you have the knowledge to do it yourself,
you have the time to tinker with your equipment and gain the knowledge to do this in the future (and maybe make some money out of this knowledge).
These are the facts and you have to live with them

...before someone starts to flame me being rude: sarcasm intended.
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Old 03-19-12, 07:46 AM   #5
dabeegguy
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Default Re: Dual card setup

Quote:
Originally Posted by krokodil View Post
Just to throw in my 2 cents:

don't expect this setup being easy,
don't expect this setup being free.

Why? This is a very specialized setup. People needing something like that are either:
Wall St. professionals with lots of money,
construction / engineering firms with money too,
people wanting it and having the money to buy the equipment and time to tinker with it.

I, for one, cannot test your setup. Mine runs (2 monitors on one card). I would have to get another expensive card (ok, I have one), throw it into a computer, reconfigure the comp, get another monitor (only have one and could test a 3 monitor config; would need a 4th to do 4-way testing).

So, conclusion of the above:
you either have the money to pay someone doing it for you,
you have the knowledge to do it yourself,
you have the time to tinker with your equipment and gain the knowledge to do this in the future (and maybe make some money out of this knowledge).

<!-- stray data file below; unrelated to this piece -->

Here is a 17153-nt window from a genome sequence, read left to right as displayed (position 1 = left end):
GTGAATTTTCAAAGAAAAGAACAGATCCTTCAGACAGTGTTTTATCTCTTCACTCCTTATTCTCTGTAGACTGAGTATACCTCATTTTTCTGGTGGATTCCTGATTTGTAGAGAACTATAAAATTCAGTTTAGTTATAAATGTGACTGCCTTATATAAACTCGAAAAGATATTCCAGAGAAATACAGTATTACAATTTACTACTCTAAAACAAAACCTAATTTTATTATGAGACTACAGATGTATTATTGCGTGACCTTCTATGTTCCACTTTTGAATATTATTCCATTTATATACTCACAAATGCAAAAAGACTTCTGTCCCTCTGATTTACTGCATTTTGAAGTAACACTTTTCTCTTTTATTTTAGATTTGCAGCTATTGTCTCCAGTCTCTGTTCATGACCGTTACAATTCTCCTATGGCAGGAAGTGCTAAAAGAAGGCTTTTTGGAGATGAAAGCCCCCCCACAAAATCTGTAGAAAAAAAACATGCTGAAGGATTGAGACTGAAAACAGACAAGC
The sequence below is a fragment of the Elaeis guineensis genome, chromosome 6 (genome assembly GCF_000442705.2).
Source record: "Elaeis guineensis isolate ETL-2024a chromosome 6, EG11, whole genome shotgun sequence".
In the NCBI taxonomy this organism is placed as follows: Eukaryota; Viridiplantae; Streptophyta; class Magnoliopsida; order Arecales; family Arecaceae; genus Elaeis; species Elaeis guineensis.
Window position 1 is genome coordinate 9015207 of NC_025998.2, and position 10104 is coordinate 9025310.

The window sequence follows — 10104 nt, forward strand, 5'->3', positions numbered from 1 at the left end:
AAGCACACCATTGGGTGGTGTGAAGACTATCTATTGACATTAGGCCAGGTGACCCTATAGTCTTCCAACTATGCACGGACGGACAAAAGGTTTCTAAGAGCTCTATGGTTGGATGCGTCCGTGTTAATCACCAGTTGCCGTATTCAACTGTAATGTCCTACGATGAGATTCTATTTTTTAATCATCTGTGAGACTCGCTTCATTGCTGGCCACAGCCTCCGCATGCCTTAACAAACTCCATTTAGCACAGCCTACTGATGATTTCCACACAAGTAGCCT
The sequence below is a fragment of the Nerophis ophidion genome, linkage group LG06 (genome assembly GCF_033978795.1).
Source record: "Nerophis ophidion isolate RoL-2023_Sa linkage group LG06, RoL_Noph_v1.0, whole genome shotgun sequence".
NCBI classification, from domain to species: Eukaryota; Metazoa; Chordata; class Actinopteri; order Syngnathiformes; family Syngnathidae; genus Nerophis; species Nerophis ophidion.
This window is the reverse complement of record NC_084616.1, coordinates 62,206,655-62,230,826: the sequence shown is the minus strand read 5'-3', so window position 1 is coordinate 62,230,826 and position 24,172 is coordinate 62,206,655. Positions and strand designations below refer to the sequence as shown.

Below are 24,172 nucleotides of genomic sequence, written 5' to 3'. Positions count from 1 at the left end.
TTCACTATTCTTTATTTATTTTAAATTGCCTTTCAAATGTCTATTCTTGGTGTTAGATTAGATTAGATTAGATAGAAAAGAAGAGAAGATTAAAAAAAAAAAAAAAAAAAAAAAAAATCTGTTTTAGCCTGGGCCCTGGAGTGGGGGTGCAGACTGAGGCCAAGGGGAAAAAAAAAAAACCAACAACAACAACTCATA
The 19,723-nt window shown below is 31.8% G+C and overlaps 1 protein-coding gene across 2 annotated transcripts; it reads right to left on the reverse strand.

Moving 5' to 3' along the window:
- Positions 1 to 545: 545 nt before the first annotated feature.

These are the facts and you have to live with them

...before someone starts to flame me being rude: sarcasm intended.
I do hope that I am allowed to respond to your comments.

I see myself as a businessman NOT as a money bags.
I see myself as wanting to use technology not needing to create it.

I am finding that Linux is becoming its own most perfect enemy! Your response above is more than somewhat similar to the RTFM kind of responses that are all to familiar when I wish to USE technology. There seems to be a thinking out there that this technology is unusual. Well - - there were individuals trying it in 2003 (IIRC!!) using dual cards to achieve more than one monitor. Even better - - there are notes that indicate - - - wait for it - - - real soon now for multi-card support dating from 2009. Now if I were using this as a gaming rig there would be no real issues - - I would be running Win7 and I would not be worried about most of these issues. So your comments that I need either deep pockets or a boundless amount of time indicate to me that you think that using a computer seriously as a tool should require those things. As my motherboard is capable of holding a third card you might understand that this level of problems with two cards is more than somewhat astounding to me. I don't mind working on things but having spent well over a hundred hours trying to get this particular aspect working tells me that the idea you present of it taking 'time to tinker with it' shows that you don't value your time much.

If I could actually find someone who would actually be able to devise something for me I would likely be more than somewhat willing to pay for it. To give someone a blank check to have them create a solution - - well - - then I get to own it and its rights. Right now there really aren't even any tools out there to assist in this process. I am not a programmer but I have been trying to read and understand the code that is present in the Xorg files. What I am seeing is that most of the stuff in there is old. There is very little that is less than 3 years old. Xrandr updates have been pushed back at least twice - - why is not clear. Perhaps it is time for a solution that is not necessarily elegant but that is functional!!! Best is often the enemy of good enough.